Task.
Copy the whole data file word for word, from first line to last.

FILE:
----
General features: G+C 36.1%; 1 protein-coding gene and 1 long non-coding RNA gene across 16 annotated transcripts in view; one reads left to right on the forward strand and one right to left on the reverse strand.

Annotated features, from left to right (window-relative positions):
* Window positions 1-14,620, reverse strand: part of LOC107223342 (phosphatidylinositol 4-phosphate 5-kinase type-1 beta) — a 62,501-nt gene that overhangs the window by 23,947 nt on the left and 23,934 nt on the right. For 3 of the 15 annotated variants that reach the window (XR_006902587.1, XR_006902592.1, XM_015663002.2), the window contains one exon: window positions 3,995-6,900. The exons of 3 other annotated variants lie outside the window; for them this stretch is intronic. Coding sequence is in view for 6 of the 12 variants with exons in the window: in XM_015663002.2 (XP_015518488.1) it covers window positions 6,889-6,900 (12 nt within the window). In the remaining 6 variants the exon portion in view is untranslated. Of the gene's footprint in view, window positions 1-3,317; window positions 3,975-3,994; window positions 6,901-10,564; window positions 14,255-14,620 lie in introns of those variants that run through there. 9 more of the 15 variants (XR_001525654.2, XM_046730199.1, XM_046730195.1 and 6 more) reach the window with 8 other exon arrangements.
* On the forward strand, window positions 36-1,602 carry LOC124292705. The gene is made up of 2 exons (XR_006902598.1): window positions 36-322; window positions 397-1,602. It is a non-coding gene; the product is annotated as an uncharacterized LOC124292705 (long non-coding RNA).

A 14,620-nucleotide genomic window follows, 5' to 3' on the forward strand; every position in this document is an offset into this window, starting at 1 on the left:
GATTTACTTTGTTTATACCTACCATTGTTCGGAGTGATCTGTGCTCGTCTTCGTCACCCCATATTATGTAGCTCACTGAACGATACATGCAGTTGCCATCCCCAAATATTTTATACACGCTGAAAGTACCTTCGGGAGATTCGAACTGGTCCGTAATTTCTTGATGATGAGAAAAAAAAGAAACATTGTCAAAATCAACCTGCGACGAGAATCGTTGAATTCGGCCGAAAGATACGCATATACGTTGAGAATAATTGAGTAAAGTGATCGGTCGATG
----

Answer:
General features: G+C 36.1%; 1 protein-coding gene and 1 long non-coding RNA gene across 16 annotated transcripts in view; one reads left to right on the forward strand and one right to left on the reverse strand.

Annotated features, from left to right (window-relative positions):
* Window positions 1-14,620, reverse strand: part of LOC107223342 (phosphatidylinositol 4-phosphate 5-kinase type-1 beta) — a 62,501-nt gene that overhangs the window by 23,947 nt on the left and 23,934 nt on the right. For 3 of the 15 annotated variants that reach the window (XR_006902587.1, XR_006902592.1, XM_015663002.2), the window contains one exon: window positions 3,995-6,900. The exons of 3 other annotated variants lie outside the window; for them this stretch is intronic. Coding sequence is in view for 6 of the 12 variants with exons in the window: in XM_015663002.2 (XP_015518488.1) it covers window positions 6,889-6,900 (12 nt within the window). In the remaining 6 variants the exon portion in view is untranslated. Of the gene's footprint in view, window positions 1-3,317; window positions 3,975-3,994; window positions 6,901-10,564; window positions 14,255-14,620 lie in introns of those variants that run through there. 9 more of the 15 variants (XR_001525654.2, XM_046730199.1, XM_046730195.1 and 6 more) reach the window with 8 other exon arrangements.
* On the forward strand, window positions 36-1,602 carry LOC124292705. The gene is made up of 2 exons (XR_006902598.1): window positions 36-322; window positions 397-1,602. It is a non-coding gene; the product is annotated as an uncharacterized LOC124292705 (long non-coding RNA).

A 14,620-nucleotide genomic window follows, 5' to 3' on the forward strand; every position in this document is an offset into this window, starting at 1 on the left:
GATTTACTTTGTTTATACCTACCATTGTTCGGAGTGATCTGTGCTCGTCTTCGTCACCCCATATTATGTAGCTCACTGAACGATACATGCAGTTGCCATCCCCAAATATTTTATACACGCTGAAAGTACCTTCGGGAGATTCGAACTGGTCCGTAATTTCTTGATGATGAGAAAAAAAAGAAACATTGTCAAAATCAACCTGCGACGAGAATCGTTGAATTCGGCCGAAAGATACGCATATACGTTGAGAATAATTGAGTAAAGTGATCGGTCGATG